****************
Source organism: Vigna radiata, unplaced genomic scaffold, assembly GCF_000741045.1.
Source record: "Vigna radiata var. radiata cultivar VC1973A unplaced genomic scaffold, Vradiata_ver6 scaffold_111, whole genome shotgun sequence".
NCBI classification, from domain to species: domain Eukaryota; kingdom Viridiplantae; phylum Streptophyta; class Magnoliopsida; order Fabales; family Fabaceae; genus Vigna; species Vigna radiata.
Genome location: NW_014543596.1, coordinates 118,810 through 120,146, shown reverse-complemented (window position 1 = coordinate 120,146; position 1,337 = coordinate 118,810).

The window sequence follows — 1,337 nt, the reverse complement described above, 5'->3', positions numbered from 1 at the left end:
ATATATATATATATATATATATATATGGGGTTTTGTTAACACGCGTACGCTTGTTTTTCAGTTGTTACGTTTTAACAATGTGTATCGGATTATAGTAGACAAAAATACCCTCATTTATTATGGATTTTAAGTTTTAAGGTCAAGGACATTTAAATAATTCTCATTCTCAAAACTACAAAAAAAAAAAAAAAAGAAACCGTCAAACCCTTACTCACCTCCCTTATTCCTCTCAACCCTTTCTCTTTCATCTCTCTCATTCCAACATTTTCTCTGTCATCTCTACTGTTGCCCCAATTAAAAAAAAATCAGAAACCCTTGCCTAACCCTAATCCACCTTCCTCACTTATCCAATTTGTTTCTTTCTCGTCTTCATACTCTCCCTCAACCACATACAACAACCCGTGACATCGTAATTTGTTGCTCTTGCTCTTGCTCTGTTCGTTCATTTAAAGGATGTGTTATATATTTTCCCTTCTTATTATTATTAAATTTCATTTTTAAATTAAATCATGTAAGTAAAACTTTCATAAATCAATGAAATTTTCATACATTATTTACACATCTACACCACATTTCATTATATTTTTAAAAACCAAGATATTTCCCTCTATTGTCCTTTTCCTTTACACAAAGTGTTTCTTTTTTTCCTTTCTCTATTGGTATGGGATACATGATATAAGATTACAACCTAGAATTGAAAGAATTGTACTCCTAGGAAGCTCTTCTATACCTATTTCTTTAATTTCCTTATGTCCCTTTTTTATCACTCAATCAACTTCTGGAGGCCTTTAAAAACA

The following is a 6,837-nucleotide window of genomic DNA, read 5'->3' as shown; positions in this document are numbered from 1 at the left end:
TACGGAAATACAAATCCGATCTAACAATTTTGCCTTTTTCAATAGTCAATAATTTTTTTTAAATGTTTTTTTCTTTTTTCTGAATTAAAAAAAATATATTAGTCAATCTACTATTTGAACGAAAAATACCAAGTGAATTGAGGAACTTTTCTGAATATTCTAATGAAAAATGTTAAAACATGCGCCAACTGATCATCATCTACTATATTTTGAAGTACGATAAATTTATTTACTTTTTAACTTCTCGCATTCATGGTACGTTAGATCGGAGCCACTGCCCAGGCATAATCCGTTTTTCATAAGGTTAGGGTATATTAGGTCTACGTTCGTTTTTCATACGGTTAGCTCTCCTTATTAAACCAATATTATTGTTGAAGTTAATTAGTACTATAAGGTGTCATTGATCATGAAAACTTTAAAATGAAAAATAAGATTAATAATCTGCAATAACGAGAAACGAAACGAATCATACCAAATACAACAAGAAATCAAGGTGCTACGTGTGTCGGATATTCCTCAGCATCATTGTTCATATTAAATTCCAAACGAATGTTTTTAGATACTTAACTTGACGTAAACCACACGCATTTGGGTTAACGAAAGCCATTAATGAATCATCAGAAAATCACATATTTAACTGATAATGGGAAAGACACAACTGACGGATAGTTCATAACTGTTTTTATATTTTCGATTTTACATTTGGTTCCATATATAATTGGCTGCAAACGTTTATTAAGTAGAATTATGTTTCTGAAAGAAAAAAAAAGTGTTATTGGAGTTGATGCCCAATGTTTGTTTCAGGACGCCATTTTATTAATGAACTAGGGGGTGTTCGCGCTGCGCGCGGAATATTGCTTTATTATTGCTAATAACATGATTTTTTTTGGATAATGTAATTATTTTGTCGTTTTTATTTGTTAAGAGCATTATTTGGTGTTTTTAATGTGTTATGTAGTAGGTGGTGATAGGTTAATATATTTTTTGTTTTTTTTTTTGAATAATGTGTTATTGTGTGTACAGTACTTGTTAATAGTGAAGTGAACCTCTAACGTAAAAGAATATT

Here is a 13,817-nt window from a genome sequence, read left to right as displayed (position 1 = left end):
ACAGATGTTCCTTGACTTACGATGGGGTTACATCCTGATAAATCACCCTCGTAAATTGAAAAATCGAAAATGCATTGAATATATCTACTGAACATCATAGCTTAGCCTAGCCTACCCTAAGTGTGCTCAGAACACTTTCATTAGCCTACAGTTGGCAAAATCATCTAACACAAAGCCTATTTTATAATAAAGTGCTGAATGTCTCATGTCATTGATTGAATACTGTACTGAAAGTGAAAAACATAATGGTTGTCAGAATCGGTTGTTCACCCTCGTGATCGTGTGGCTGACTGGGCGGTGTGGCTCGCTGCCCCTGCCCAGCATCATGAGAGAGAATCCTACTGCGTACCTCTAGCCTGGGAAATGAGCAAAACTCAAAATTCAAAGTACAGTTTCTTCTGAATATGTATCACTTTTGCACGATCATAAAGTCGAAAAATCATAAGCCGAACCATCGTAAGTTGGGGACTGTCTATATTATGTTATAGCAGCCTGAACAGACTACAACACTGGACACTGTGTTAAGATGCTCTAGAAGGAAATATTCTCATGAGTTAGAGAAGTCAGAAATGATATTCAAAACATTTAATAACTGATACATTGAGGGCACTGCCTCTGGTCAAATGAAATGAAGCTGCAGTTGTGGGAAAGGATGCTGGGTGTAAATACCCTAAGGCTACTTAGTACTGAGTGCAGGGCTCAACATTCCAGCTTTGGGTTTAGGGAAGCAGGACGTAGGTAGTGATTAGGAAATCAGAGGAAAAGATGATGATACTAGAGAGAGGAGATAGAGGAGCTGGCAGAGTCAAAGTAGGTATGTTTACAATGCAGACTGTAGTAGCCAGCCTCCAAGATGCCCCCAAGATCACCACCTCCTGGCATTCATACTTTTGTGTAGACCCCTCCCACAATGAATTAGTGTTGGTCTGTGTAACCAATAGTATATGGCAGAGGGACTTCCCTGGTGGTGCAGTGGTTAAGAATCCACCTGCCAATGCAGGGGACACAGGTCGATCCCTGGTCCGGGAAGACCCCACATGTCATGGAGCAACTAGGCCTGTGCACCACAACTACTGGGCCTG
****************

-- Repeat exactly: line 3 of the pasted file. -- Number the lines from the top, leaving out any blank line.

NCBI classification, from domain to species: domain Eukaryota; kingdom Viridiplantae; phylum Streptophyta; class Magnoliopsida; order Fabales; family Fabaceae; genus Vigna; species Vigna radiata.